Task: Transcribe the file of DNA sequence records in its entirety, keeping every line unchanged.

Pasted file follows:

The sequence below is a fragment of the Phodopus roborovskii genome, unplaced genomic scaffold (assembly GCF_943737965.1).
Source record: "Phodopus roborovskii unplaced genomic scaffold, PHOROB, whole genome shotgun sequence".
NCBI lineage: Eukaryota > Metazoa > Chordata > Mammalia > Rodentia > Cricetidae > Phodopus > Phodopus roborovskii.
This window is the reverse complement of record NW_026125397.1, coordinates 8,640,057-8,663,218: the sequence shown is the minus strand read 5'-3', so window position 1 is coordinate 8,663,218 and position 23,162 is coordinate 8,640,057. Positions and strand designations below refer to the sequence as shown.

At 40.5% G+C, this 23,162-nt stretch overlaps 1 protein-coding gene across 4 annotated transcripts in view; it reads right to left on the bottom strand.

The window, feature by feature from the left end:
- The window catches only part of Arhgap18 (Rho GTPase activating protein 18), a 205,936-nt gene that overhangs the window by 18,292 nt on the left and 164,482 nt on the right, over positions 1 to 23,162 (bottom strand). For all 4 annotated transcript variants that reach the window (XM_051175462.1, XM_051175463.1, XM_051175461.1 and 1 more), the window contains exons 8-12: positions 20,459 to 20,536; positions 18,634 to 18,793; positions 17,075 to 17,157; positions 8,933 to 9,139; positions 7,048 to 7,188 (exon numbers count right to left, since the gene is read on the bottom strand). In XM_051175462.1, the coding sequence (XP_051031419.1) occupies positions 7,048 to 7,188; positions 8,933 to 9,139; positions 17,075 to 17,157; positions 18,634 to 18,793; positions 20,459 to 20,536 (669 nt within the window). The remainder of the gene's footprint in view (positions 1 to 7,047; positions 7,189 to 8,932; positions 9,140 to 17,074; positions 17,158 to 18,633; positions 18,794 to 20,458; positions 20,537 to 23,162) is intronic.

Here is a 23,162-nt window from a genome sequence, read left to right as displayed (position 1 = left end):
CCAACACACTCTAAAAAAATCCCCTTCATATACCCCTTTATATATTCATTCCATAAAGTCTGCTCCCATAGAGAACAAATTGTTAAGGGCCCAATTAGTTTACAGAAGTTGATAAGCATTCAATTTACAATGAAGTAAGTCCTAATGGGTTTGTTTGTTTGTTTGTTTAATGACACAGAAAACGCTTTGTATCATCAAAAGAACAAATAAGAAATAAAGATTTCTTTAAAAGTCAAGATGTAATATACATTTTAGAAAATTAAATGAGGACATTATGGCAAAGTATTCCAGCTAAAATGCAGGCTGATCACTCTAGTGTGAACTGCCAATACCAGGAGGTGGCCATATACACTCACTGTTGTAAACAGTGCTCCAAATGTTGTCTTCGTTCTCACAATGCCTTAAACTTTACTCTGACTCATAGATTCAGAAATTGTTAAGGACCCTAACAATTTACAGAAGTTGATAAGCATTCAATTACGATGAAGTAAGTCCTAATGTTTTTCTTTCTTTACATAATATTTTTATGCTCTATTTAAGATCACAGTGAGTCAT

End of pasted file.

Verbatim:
The sequence below is a fragment of the Phodopus roborovskii genome, unplaced genomic scaffold (assembly GCF_943737965.1).
Source record: "Phodopus roborovskii unplaced genomic scaffold, PHOROB, whole genome shotgun sequence".
NCBI lineage: Eukaryota > Metazoa > Chordata > Mammalia > Rodentia > Cricetidae > Phodopus > Phodopus roborovskii.
This window is the reverse complement of record NW_026125397.1, coordinates 8,640,057-8,663,218: the sequence shown is the minus strand read 5'-3', so window position 1 is coordinate 8,663,218 and position 23,162 is coordinate 8,640,057. Positions and strand designations below refer to the sequence as shown.

At 40.5% G+C, this 23,162-nt stretch overlaps 1 protein-coding gene across 4 annotated transcripts in view; it reads right to left on the bottom strand.

The window, feature by feature from the left end:
- The window catches only part of Arhgap18 (Rho GTPase activating protein 18), a 205,936-nt gene that overhangs the window by 18,292 nt on the left and 164,482 nt on the right, over positions 1 to 23,162 (bottom strand). For all 4 annotated transcript variants that reach the window (XM_051175462.1, XM_051175463.1, XM_051175461.1 and 1 more), the window contains exons 8-12: positions 20,459 to 20,536; positions 18,634 to 18,793; positions 17,075 to 17,157; positions 8,933 to 9,139; positions 7,048 to 7,188 (exon numbers count right to left, since the gene is read on the bottom strand). In XM_051175462.1, the coding sequence (XP_051031419.1) occupies positions 7,048 to 7,188; positions 8,933 to 9,139; positions 17,075 to 17,157; positions 18,634 to 18,793; positions 20,459 to 20,536 (669 nt within the window). The remainder of the gene's footprint in view (positions 1 to 7,047; positions 7,189 to 8,932; positions 9,140 to 17,074; positions 17,158 to 18,633; positions 18,794 to 20,458; positions 20,537 to 23,162) is intronic.

Here is a 23,162-nt window from a genome sequence, read left to right as displayed (position 1 = left end):
CCAACACACTCTAAAAAAATCCCCTTCATATACCCCTTTATATATTCATTCCATAAAGTCTGCTCCCATAGAGAACAAATTGTTAAGGGCCCAATTAGTTTACAGAAGTTGATAAGCATTCAATTTACAATGAAGTAAGTCCTAATGGGTTTGTTTGTTTGTTTGTTTAATGACACAGAAAACGCTTTGTATCATCAAAAGAACAAATAAGAAATAAAGATTTCTTTAAAAGTCAAGATGTAATATACATTTTAGAAAATTAAATGAGGACATTATGGCAAAGTATTCCAGCTAAAATGCAGGCTGATCACTCTAGTGTGAACTGCCAATACCAGGAGGTGGCCATATACACTCACTGTTGTAAACAGTGCTCCAAATGTTGTCTTCGTTCTCACAATGCCTTAAACTTTACTCTGACTCATAGATTCAGAAATTGTTAAGGACCCTAACAATTTACAGAAGTTGATAAGCATTCAATTACGATGAAGTAAGTCCTAATGTTTTTCTTTCTTTACATAATATTTTTATGCTCTATTTAAGATCACAGTGAGTCAT